How many times have business leaders rolled their eyes and sighed as the subject of engaging the younger generation in our industry rises once more to the top of a management agenda?
It’s a topic many grapple with, yet all too often there is a disconnection between the well-intentioned initiatives of the generation in the boardroom and those we hope will lead our businesses in the future.
It seemed wise to consult the latter group, so I seized the opportunity to talk to some of the younger talent out there and hear from them what they really want from our industry if we are serious about retaining their talent for the future.
Some key themes emerged across the responses. They may not be a surprise, but it is important that we focus on them.
Fun, stimulating and learning environments
It was encouraging to see ‘fun’ appear. They don’t expect party central, but do want to enjoy coming to work, have a huge appetite for learning and are ambitious. They just may not be prepared to give their life to the job in order to advance. We need to focus on what makes them tick and balance our demands between commitment, engagement and reward.
Walk the talk
Across a range of issues, including diversity and equality, there is a demand and expectation that employers should be transparent about progress, candid about the improvements needed and make a real commitment to behaving well and doing the right thing – as we would advise our clients.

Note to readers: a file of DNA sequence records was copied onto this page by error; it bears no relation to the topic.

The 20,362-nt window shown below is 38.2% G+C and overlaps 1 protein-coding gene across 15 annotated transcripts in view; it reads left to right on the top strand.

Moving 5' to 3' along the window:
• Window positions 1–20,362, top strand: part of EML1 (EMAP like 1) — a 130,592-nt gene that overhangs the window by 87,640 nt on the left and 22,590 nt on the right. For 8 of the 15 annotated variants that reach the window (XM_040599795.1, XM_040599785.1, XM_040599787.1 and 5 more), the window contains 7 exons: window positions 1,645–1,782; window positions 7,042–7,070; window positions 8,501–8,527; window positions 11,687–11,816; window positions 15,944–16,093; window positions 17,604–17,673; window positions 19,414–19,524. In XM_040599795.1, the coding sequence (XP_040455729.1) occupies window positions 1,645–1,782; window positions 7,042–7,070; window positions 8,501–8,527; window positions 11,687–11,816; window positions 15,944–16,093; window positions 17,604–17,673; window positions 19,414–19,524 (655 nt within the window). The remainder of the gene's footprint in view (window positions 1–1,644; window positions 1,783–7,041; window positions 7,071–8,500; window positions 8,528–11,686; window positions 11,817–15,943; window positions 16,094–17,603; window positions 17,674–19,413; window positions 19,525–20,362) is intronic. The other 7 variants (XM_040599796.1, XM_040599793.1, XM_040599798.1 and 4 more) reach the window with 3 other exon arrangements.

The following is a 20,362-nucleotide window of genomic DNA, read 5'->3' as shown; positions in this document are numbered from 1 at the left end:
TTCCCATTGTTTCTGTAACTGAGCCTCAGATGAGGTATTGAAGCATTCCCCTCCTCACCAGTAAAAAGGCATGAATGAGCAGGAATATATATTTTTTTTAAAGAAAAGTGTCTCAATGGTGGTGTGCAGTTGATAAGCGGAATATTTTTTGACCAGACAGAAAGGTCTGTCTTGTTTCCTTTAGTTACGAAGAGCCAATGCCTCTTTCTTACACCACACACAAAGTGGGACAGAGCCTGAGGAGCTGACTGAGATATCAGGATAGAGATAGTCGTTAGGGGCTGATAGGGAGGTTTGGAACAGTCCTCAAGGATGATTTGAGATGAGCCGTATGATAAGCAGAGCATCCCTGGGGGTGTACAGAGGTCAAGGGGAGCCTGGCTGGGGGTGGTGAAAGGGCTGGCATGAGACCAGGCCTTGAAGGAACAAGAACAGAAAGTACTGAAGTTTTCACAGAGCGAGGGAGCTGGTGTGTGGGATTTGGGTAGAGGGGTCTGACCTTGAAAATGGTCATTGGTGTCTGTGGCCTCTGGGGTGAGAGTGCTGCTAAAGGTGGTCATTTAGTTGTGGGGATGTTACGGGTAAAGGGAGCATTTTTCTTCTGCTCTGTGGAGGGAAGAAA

The only way is ethics
Putting purpose before profits, behaving ethically and caring about the consequence of actions was another theme. This generation expects continuous commitment and improvement in corporate behaviours. It isn’t afraid to help an organisation make a profit, but expects it to be responsible.
We underestimate how all-consuming a career in comms can be. While there is greater flexibility these days, more needs to be done to provide a sustainable work/life balance.
Promote the industry
It was encouraging to learn that this career is a long-term play for many and they want their chosen profession to be taken more seriously in the commercial world. How great that tomorrow’s leaders care about our very own reputation.
It is clear leaders today need to make a real commitment to evolving and improving our business model and offer if we are to capture and retain the bright minds with leadership potential. No more eye-rolling – we need to take action now.
Alison Clarke is a business consultant and mentor @pitchwitch